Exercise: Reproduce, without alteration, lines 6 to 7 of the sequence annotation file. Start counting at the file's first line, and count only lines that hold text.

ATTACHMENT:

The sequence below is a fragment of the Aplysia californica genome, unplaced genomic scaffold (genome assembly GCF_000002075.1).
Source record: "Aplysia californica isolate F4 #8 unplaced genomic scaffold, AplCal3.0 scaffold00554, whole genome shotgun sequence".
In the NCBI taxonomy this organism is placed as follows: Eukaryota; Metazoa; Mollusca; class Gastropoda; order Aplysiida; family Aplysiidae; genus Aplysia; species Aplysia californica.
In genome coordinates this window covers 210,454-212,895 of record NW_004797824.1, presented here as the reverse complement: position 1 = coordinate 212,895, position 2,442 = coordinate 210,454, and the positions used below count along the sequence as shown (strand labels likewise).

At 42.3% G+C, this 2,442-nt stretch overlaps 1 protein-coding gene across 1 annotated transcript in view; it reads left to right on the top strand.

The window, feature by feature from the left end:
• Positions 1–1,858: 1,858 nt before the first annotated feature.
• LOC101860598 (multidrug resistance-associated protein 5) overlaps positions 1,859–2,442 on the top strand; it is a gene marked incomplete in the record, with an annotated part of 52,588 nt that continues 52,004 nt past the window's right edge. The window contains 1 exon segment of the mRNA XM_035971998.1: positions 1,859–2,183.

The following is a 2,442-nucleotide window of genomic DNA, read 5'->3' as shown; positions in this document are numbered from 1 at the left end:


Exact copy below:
The window, feature by feature from the left end:
• Positions 1–1,858: 1,858 nt before the first annotated feature.